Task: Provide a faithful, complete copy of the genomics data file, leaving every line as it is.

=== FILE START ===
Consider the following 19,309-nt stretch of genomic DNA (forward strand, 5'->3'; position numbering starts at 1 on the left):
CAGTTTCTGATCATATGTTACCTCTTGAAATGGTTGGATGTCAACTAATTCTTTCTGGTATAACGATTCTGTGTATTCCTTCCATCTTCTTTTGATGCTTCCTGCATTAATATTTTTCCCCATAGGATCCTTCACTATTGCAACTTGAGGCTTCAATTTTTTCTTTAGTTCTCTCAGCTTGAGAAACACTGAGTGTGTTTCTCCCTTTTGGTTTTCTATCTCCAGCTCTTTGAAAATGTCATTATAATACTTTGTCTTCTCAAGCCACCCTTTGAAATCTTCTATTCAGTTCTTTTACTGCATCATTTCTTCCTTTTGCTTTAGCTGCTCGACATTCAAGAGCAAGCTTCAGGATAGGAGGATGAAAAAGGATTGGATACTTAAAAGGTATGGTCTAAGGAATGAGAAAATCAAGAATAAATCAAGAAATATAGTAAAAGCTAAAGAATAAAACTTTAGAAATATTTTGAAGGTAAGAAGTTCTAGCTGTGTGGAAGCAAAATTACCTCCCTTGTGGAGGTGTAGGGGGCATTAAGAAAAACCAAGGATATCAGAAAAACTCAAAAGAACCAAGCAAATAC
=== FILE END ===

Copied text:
Consider the following 19,309-nt stretch of genomic DNA (forward strand, 5'->3'; position numbering starts at 1 on the left):
CAGTTTCTGATCATATGTTACCTCTTGAAATGGTTGGATGTCAACTAATTCTTTCTGGTATAACGATTCTGTGTATTCCTTCCATCTTCTTTTGATGCTTCCTGCATTAATATTTTTCCCCATAGGATCCTTCACTATTGCAACTTGAGGCTTCAATTTTTTCTTTAGTTCTCTCAGCTTGAGAAACACTGAGTGTGTTTCTCCCTTTTGGTTTTCTATCTCCAGCTCTTTGAAAATGTCATTATAATACTTTGTCTTCTCAAGCCACCCTTTGAAATCTTCTATTCAGTTCTTTTACTGCATCATTTCTTCCTTTTGCTTTAGCTGCTCGACATTCAAGAGCAAGCTTCAGGATAGGAGGATGAAAAAGGATTGGATACTTAAAAGGTATGGTCTAAGGAATGAGAAAATCAAGAATAAATCAAGAAATATAGTAAAAGCTAAAGAATAAAACTTTAGAAATATTTTGAAGGTAAGAAGTTCTAGCTGTGTGGAAGCAAAATTACCTCCCTTGTGGAGGTGTAGGGGGCATTAAGAAAAACCAAGGATATCAGAAAAACTCAAAAGAACCAAGCAAATAC